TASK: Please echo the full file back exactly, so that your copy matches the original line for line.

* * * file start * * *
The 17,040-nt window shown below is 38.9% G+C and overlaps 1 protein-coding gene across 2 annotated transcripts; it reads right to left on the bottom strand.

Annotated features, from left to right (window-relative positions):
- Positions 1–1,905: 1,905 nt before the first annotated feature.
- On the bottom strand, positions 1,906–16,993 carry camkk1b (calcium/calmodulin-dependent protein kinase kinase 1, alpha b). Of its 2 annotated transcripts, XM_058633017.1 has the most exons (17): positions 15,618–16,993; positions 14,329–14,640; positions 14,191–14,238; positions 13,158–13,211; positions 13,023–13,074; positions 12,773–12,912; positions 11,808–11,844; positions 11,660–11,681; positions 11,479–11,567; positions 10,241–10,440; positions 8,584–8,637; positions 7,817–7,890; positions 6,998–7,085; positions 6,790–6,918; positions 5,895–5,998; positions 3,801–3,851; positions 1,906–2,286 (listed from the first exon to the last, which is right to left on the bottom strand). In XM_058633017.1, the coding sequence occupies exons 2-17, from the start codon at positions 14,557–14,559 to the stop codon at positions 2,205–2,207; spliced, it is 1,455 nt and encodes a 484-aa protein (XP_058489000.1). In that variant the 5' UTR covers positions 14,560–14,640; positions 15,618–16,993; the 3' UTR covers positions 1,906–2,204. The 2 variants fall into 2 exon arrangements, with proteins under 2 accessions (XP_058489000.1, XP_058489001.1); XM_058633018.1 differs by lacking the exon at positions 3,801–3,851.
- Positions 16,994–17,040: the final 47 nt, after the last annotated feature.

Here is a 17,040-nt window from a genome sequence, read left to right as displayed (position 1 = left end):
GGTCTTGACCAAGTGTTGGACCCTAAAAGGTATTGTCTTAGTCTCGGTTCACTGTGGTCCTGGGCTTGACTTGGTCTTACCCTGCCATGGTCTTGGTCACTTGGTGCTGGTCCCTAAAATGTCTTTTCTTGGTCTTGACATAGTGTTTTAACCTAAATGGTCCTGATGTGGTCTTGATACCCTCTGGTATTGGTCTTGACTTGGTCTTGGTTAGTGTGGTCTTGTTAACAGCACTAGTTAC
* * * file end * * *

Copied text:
The 17,040-nt window shown below is 38.9% G+C and overlaps 1 protein-coding gene across 2 annotated transcripts; it reads right to left on the bottom strand.

Annotated features, from left to right (window-relative positions):
- Positions 1–1,905: 1,905 nt before the first annotated feature.
- On the bottom strand, positions 1,906–16,993 carry camkk1b (calcium/calmodulin-dependent protein kinase kinase 1, alpha b). Of its 2 annotated transcripts, XM_058633017.1 has the most exons (17): positions 15,618–16,993; positions 14,329–14,640; positions 14,191–14,238; positions 13,158–13,211; positions 13,023–13,074; positions 12,773–12,912; positions 11,808–11,844; positions 11,660–11,681; positions 11,479–11,567; positions 10,241–10,440; positions 8,584–8,637; positions 7,817–7,890; positions 6,998–7,085; positions 6,790–6,918; positions 5,895–5,998; positions 3,801–3,851; positions 1,906–2,286 (listed from the first exon to the last, which is right to left on the bottom strand). In XM_058633017.1, the coding sequence occupies exons 2-17, from the start codon at positions 14,557–14,559 to the stop codon at positions 2,205–2,207; spliced, it is 1,455 nt and encodes a 484-aa protein (XP_058489000.1). In that variant the 5' UTR covers positions 14,560–14,640; positions 15,618–16,993; the 3' UTR covers positions 1,906–2,204. The 2 variants fall into 2 exon arrangements, with proteins under 2 accessions (XP_058489000.1, XP_058489001.1); XM_058633018.1 differs by lacking the exon at positions 3,801–3,851.
- Positions 16,994–17,040: the final 47 nt, after the last annotated feature.

Here is a 17,040-nt window from a genome sequence, read left to right as displayed (position 1 = left end):
GGTCTTGACCAAGTGTTGGACCCTAAAAGGTATTGTCTTAGTCTCGGTTCACTGTGGTCCTGGGCTTGACTTGGTCTTACCCTGCCATGGTCTTGGTCACTTGGTGCTGGTCCCTAAAATGTCTTTTCTTGGTCTTGACATAGTGTTTTAACCTAAATGGTCCTGATGTGGTCTTGATACCCTCTGGTATTGGTCTTGACTTGGTCTTGGTTAGTGTGGTCTTGTTAACAGCACTAGTTAC